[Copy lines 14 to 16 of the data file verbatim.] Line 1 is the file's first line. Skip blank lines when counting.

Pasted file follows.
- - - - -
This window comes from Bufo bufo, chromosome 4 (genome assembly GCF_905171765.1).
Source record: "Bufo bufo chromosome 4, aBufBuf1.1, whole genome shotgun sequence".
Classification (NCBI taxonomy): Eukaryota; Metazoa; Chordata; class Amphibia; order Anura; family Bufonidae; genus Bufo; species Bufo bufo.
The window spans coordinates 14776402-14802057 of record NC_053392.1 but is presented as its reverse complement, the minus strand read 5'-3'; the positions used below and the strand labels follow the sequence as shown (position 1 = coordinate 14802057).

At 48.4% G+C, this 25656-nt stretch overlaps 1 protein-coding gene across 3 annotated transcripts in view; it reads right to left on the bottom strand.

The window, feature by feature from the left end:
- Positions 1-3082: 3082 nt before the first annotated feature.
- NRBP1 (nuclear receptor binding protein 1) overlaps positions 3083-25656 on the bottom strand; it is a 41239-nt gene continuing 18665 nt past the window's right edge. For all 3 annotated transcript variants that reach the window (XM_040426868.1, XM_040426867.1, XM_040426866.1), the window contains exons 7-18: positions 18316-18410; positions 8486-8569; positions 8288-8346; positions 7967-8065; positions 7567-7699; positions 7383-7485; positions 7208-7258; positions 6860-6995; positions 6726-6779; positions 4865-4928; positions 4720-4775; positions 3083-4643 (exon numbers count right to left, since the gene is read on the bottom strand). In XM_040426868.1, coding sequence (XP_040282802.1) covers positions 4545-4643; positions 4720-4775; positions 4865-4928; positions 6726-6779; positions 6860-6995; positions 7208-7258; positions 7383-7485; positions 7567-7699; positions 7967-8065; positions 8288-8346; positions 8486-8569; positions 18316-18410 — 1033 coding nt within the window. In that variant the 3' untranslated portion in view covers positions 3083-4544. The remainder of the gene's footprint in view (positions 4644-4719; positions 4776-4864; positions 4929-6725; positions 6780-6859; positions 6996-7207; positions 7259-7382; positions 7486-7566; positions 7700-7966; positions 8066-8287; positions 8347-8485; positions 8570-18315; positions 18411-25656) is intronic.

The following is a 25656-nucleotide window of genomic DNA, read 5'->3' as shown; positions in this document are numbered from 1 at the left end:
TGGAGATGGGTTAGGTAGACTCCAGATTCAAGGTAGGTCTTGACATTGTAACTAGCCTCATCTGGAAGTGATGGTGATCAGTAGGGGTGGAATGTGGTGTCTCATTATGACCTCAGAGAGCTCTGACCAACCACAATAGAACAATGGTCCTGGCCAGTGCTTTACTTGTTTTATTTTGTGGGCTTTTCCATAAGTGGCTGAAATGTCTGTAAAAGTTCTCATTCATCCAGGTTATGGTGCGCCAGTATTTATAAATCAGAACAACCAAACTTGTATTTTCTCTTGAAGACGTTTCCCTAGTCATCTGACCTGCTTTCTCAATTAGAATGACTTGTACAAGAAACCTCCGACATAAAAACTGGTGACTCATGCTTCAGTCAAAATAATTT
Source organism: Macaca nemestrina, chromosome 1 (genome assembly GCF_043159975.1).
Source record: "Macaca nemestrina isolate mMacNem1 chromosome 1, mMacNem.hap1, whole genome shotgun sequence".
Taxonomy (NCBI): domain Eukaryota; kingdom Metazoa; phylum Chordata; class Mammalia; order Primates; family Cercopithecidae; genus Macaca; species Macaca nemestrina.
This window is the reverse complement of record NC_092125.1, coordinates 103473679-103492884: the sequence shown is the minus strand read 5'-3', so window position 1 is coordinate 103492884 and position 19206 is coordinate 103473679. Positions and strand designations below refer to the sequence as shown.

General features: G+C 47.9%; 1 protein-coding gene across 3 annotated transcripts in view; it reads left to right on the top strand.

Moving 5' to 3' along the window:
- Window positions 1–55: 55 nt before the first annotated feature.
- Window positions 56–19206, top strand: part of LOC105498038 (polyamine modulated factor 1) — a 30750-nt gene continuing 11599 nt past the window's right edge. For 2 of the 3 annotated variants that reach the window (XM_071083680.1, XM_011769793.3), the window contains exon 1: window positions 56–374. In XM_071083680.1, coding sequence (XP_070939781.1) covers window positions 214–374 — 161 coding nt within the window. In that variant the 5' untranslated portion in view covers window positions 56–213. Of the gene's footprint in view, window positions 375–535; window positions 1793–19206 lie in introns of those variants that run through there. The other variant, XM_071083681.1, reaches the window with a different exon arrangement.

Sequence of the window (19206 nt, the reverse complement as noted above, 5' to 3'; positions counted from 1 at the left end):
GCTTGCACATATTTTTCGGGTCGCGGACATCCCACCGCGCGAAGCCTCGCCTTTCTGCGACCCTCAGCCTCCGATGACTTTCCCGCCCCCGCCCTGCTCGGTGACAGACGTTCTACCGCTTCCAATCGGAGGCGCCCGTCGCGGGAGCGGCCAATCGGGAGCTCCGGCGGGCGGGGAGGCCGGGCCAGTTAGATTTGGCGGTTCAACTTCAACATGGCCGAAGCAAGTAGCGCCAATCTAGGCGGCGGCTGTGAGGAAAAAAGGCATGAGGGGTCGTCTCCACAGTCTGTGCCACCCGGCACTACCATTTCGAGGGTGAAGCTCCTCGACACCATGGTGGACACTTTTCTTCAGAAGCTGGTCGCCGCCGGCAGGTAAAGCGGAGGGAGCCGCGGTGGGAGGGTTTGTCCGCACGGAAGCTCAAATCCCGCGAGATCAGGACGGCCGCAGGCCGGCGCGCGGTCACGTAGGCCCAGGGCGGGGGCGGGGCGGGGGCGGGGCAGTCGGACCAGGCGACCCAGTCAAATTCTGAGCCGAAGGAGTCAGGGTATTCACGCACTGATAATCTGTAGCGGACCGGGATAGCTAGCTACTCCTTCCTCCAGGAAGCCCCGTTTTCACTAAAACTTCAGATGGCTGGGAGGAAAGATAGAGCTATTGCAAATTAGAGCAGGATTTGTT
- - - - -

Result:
This window is the reverse complement of record NC_092125.1, coordinates 103473679-103492884: the sequence shown is the minus strand read 5'-3', so window position 1 is coordinate 103492884 and position 19206 is coordinate 103473679. Positions and strand designations below refer to the sequence as shown.

General features: G+C 47.9%; 1 protein-coding gene across 3 annotated transcripts in view; it reads left to right on the top strand.

Moving 5' to 3' along the window: